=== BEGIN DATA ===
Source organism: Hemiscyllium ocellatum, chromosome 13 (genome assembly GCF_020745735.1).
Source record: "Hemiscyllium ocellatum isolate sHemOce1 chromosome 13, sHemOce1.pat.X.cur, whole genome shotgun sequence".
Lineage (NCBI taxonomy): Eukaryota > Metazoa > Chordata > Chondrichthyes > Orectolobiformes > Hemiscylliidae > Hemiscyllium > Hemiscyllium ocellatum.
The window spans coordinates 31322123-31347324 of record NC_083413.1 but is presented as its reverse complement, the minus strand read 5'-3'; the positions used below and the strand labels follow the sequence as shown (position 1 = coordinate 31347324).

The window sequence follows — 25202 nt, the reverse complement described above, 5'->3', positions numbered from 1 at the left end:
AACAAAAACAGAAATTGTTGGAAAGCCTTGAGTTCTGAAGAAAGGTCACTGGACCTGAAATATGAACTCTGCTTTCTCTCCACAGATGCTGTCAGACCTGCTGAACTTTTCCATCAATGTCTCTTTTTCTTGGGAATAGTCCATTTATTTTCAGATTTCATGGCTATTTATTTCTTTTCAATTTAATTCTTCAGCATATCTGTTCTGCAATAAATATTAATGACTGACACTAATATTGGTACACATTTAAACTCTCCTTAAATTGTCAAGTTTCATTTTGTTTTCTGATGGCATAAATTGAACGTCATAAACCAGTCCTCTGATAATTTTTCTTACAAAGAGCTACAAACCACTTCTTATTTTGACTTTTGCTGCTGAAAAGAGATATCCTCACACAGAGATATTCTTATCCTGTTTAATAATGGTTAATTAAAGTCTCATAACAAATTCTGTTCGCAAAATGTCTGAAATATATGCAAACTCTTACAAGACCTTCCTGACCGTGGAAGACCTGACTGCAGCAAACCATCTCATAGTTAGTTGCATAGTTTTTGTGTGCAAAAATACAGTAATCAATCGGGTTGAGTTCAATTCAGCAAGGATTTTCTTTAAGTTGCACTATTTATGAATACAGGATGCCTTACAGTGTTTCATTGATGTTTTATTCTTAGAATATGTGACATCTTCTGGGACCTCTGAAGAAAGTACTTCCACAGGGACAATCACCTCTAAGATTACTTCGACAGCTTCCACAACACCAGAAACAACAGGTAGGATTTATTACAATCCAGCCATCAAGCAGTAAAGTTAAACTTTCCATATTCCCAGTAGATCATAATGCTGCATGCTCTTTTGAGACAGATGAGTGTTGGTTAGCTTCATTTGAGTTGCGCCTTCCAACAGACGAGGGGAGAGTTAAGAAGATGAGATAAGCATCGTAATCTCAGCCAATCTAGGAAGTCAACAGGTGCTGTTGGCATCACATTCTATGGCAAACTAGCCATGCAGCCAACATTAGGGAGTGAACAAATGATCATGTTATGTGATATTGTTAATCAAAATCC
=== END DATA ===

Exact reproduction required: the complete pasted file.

Source organism: Hemiscyllium ocellatum, chromosome 13 (genome assembly GCF_020745735.1).
Source record: "Hemiscyllium ocellatum isolate sHemOce1 chromosome 13, sHemOce1.pat.X.cur, whole genome shotgun sequence".
Lineage (NCBI taxonomy): Eukaryota > Metazoa > Chordata > Chondrichthyes > Orectolobiformes > Hemiscylliidae > Hemiscyllium > Hemiscyllium ocellatum.
The window spans coordinates 31322123-31347324 of record NC_083413.1 but is presented as its reverse complement, the minus strand read 5'-3'; the positions used below and the strand labels follow the sequence as shown (position 1 = coordinate 31347324).

The window sequence follows — 25202 nt, the reverse complement described above, 5'->3', positions numbered from 1 at the left end:
AACAAAAACAGAAATTGTTGGAAAGCCTTGAGTTCTGAAGAAAGGTCACTGGACCTGAAATATGAACTCTGCTTTCTCTCCACAGATGCTGTCAGACCTGCTGAACTTTTCCATCAATGTCTCTTTTTCTTGGGAATAGTCCATTTATTTTCAGATTTCATGGCTATTTATTTCTTTTCAATTTAATTCTTCAGCATATCTGTTCTGCAATAAATATTAATGACTGACACTAATATTGGTACACATTTAAACTCTCCTTAAATTGTCAAGTTTCATTTTGTTTTCTGATGGCATAAATTGAACGTCATAAACCAGTCCTCTGATAATTTTTCTTACAAAGAGCTACAAACCACTTCTTATTTTGACTTTTGCTGCTGAAAAGAGATATCCTCACACAGAGATATTCTTATCCTGTTTAATAATGGTTAATTAAAGTCTCATAACAAATTCTGTTCGCAAAATGTCTGAAATATATGCAAACTCTTACAAGACCTTCCTGACCGTGGAAGACCTGACTGCAGCAAACCATCTCATAGTTAGTTGCATAGTTTTTGTGTGCAAAAATACAGTAATCAATCGGGTTGAGTTCAATTCAGCAAGGATTTTCTTTAAGTTGCACTATTTATGAATACAGGATGCCTTACAGTGTTTCATTGATGTTTTATTCTTAGAATATGTGACATCTTCTGGGACCTCTGAAGAAAGTACTTCCACAGGGACAATCACCTCTAAGATTACTTCGACAGCTTCCACAACACCAGAAACAACAGGTAGGATTTATTACAATCCAGCCATCAAGCAGTAAAGTTAAACTTTCCATATTCCCAGTAGATCATAATGCTGCATGCTCTTTTGAGACAGATGAGTGTTGGTTAGCTTCATTTGAGTTGCGCCTTCCAACAGACGAGGGGAGAGTTAAGAAGATGAGATAAGCATCGTAATCTCAGCCAATCTAGGAAGTCAACAGGTGCTGTTGGCATCACATTCTATGGCAAACTAGCCATGCAGCCAACATTAGGGAGTGAACAAATGATCATGTTATGTGATATTGTTAATCAAAATCC